USC Students Snitch On 60 Fellow Students Involved In College Admissions Scam

Sixty students at USC have now been included in the #collegeadmissionsscam investigation.

Students at the University of Southern California have reported 60 fellow students to the USC Judicial Council for the Undergraduate Student Government, claiming they were also involved in the college admissions scam. This comes after several celebrities were outed for paying off college officials to get their undeserving children into top institutions, including Stanford University, Georgetown University, Yale, Boston University, UCLA, the University of Texas at Austin and Wake Forest.

However, the Judicial Council is investigating three of the sixty complaints, according to the Daily Mail. Two of the students are said to be freshman students, who were recommended to the school’s athletic department by #RickSinger – one of the lead suspects behind the scandal. The third student is a junior who Singer also helped with her application. The students’ parents have yet to be indicted.

According to a statement from USC, six students who applied to USC last fall will be rejected due to their participation in the corruption. Also, the school announced those same students’ accounts have been suspended and will no longer be able to register for classes or obtain their transcripts.  In a tweet, the school wrote, “USC has placed holds on the accounts of students who may be associated with the alleged admissions scheme; this prevents the students from registering for classes or acquiring transcripts while their cases are under review.”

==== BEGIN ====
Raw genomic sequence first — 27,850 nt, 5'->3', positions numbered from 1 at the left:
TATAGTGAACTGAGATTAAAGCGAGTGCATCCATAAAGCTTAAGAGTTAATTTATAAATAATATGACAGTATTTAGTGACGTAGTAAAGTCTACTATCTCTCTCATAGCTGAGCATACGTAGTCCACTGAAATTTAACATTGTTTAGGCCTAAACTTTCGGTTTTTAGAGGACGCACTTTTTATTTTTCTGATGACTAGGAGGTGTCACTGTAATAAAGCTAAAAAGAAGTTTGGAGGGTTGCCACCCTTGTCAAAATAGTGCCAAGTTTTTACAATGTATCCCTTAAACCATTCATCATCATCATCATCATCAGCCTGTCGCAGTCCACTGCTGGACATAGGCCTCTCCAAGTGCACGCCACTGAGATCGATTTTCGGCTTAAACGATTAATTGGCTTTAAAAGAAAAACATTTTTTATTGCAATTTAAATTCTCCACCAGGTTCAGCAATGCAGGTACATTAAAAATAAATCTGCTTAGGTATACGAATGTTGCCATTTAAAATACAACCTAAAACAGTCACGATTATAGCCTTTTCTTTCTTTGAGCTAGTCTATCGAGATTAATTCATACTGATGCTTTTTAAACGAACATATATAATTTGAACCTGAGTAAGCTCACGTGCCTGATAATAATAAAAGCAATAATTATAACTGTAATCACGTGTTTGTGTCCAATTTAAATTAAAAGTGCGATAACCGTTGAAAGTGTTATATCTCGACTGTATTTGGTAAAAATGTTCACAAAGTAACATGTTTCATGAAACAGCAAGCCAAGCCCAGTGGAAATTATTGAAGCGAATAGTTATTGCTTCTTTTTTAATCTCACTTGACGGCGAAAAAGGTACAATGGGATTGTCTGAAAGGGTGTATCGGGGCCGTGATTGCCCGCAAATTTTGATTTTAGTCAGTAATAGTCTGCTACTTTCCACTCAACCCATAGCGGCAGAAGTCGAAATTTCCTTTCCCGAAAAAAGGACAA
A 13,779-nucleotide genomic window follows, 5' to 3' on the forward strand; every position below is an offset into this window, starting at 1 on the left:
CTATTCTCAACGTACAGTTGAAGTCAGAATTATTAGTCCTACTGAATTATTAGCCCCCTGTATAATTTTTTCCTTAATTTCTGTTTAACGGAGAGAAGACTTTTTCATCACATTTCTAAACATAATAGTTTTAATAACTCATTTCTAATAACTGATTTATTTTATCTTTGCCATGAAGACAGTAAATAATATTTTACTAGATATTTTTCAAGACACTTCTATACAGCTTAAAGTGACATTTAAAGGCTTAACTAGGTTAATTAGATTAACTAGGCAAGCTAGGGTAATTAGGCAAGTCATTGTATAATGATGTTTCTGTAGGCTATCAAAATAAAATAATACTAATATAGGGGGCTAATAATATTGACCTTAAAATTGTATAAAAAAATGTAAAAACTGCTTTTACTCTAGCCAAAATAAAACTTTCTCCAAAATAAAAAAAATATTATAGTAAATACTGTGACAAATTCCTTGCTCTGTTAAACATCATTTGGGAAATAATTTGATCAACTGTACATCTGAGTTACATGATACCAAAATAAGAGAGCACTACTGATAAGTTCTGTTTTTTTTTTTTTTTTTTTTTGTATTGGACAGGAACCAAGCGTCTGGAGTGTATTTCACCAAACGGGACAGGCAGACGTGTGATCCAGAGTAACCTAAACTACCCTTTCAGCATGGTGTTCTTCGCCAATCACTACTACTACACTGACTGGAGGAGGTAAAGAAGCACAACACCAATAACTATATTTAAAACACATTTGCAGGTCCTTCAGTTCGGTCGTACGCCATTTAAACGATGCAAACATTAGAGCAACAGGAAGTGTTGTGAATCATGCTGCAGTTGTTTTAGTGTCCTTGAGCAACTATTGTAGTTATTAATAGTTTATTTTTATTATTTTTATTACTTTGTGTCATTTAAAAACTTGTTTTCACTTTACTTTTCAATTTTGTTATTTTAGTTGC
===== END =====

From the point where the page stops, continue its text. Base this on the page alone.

On Monday, schools officials announced any students involved in the scam would be expelled. “These students have been notified that their status is under review. Following the review, we will take the proper action related to their status, up to revoking admission or expulsion,” the school said.

“Full House” star #LoriLoughlin, her husband designer MossimoGiannulli, along with Desperate Housewives Star #FelicityHuffman have all been charged with conspiracy to commit mail fraud and honest services mail fraud. This offense carries a maximum sentence of five years in prison. Loughlin and Giannulli – who didn’t attend college themselves – paid more than $500,000 to solidify their children Olivia Jade, 19, and Isabella Rose, 20 into top schools.

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